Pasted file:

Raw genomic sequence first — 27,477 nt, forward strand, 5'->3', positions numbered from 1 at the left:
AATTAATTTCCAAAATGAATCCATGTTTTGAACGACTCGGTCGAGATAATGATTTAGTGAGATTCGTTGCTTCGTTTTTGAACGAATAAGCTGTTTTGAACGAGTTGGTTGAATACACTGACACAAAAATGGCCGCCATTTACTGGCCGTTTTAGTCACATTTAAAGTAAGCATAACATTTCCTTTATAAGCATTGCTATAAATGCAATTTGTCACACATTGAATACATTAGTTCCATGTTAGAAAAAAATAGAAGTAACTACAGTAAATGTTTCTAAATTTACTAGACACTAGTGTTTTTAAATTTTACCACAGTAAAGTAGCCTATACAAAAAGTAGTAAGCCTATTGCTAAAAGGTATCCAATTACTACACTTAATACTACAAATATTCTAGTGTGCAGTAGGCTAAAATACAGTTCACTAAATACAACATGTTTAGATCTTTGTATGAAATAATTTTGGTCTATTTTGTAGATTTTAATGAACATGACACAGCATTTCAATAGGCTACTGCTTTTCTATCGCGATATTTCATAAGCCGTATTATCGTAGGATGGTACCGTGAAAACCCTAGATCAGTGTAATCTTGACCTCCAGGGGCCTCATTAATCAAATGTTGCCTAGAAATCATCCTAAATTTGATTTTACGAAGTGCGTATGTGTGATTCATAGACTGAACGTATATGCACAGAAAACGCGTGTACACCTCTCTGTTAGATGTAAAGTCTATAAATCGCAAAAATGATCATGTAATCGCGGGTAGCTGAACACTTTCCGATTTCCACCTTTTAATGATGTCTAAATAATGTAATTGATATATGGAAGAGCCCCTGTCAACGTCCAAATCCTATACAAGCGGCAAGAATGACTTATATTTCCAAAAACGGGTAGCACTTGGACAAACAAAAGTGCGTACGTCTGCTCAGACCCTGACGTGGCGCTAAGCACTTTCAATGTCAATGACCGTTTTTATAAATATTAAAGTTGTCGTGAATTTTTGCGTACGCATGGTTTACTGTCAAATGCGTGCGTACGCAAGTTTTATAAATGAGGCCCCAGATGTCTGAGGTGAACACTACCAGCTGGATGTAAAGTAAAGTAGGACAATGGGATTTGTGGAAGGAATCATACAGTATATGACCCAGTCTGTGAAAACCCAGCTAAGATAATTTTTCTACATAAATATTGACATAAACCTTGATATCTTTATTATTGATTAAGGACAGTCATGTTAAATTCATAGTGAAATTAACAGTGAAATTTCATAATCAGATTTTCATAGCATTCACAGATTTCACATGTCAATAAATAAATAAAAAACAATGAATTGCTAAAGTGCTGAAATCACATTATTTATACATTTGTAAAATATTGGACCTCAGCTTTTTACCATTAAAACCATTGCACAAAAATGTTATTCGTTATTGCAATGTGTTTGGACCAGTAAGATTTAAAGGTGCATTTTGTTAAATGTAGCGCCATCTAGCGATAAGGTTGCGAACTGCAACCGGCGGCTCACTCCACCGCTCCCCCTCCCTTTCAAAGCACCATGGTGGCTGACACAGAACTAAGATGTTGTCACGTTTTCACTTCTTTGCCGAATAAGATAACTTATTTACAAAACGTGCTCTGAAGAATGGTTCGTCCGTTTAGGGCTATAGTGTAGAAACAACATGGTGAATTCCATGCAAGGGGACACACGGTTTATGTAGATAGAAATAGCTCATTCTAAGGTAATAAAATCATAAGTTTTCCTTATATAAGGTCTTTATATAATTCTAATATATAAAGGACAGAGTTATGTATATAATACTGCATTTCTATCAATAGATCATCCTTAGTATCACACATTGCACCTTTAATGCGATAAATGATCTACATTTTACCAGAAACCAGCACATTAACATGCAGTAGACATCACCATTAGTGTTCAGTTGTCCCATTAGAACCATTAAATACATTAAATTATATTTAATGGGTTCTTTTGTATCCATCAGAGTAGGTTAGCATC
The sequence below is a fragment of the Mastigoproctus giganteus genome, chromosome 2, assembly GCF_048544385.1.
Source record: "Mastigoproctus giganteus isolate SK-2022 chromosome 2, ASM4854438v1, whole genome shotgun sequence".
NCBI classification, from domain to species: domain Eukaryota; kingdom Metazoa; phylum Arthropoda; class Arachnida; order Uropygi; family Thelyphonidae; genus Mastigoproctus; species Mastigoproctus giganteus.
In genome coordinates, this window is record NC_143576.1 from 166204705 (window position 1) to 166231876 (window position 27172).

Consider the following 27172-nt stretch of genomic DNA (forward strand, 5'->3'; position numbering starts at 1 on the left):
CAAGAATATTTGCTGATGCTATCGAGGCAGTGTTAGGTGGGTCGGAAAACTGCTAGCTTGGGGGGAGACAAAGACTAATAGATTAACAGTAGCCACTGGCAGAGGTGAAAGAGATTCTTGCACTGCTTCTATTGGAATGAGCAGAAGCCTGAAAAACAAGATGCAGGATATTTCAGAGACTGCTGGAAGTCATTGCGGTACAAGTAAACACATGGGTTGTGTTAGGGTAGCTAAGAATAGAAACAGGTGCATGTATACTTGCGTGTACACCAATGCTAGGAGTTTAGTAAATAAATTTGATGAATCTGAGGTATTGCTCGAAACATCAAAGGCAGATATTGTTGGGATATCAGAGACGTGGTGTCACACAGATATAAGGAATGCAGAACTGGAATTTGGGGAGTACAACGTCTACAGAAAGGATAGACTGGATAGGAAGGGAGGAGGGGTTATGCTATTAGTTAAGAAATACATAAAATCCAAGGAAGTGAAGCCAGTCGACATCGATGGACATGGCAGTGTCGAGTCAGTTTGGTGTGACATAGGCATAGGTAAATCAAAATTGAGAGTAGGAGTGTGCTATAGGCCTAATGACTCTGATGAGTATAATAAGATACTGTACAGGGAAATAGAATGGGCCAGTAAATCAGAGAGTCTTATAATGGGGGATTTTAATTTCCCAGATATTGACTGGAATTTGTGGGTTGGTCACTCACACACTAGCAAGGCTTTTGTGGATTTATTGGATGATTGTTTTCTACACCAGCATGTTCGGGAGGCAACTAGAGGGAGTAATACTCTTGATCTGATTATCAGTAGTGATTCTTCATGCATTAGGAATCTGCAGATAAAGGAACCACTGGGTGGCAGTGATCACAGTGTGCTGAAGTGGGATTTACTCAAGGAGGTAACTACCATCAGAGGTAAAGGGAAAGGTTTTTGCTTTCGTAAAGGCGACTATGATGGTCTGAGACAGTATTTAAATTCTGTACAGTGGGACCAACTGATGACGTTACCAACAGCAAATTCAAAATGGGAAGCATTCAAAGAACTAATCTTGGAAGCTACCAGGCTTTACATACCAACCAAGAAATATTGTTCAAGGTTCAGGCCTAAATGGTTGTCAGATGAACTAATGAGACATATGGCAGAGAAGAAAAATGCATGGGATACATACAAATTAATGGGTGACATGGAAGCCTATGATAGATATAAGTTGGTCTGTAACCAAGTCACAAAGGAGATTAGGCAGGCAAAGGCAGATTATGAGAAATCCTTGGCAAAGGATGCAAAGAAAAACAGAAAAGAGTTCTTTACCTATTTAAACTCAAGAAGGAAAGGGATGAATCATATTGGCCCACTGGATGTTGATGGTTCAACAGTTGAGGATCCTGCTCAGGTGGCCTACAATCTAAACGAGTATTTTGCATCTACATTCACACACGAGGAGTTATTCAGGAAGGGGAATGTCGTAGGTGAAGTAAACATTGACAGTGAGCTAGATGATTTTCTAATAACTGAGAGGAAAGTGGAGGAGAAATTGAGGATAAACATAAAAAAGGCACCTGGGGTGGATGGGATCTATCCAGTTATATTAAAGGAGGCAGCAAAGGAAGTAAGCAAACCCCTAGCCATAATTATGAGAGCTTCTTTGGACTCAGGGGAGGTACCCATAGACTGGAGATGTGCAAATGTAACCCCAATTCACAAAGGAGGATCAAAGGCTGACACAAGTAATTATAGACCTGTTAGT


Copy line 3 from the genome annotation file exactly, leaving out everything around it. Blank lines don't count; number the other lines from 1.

The sequence below is a fragment of the Mastigoproctus giganteus genome, chromosome 2, assembly GCF_048544385.1.